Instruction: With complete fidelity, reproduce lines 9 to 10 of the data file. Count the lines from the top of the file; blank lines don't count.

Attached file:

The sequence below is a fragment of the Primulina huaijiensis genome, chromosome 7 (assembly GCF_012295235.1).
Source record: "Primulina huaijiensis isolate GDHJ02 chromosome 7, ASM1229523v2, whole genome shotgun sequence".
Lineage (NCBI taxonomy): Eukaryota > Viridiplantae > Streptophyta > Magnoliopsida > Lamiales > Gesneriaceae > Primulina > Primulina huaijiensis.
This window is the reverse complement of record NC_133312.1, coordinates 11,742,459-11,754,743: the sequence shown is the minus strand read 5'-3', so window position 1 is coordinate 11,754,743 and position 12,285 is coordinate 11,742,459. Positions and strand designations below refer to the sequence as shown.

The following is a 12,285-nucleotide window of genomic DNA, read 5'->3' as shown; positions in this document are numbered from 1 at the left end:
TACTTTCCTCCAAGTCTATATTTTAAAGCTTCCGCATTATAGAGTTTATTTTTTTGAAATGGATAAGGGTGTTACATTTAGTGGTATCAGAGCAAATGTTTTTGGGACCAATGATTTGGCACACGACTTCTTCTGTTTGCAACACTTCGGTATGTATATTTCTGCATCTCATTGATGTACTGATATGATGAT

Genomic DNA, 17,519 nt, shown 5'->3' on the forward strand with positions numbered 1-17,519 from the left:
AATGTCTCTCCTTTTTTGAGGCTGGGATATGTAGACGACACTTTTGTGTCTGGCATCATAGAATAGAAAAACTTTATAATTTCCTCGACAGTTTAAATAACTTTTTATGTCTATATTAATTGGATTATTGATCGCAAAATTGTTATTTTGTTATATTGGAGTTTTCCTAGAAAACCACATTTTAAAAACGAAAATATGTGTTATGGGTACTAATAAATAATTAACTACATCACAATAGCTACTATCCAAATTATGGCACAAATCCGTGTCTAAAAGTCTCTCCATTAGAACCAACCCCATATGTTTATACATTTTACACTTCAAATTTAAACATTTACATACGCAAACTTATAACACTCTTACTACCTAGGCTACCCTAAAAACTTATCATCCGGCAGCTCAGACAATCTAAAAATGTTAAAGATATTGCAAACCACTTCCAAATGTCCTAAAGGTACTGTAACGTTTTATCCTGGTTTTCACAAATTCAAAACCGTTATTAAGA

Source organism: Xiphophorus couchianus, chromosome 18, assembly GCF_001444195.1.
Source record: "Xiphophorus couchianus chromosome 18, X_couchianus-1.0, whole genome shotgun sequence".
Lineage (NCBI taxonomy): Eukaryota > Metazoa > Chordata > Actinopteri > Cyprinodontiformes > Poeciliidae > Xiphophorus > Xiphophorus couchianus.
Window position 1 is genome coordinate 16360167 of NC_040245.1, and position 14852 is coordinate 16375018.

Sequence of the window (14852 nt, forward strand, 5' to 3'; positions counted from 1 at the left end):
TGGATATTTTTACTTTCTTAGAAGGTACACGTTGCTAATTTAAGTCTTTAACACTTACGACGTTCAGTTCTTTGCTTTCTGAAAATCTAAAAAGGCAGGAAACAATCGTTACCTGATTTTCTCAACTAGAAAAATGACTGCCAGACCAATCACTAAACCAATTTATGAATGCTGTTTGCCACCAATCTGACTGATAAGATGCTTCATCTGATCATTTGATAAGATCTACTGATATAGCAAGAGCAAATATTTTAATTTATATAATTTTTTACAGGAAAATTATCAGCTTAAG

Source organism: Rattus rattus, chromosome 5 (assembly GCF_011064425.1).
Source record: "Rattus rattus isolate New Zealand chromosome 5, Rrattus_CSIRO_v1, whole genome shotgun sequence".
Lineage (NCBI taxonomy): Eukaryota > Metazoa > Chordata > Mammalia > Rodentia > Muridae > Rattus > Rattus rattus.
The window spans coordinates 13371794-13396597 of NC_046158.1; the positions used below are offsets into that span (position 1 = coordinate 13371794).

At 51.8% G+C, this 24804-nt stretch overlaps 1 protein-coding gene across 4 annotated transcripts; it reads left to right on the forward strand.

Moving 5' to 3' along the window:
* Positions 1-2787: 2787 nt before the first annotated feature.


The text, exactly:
Source organism: Xiphophorus couchianus, chromosome 18, assembly GCF_001444195.1.
Source record: "Xiphophorus couchianus chromosome 18, X_couchianus-1.0, whole genome shotgun sequence".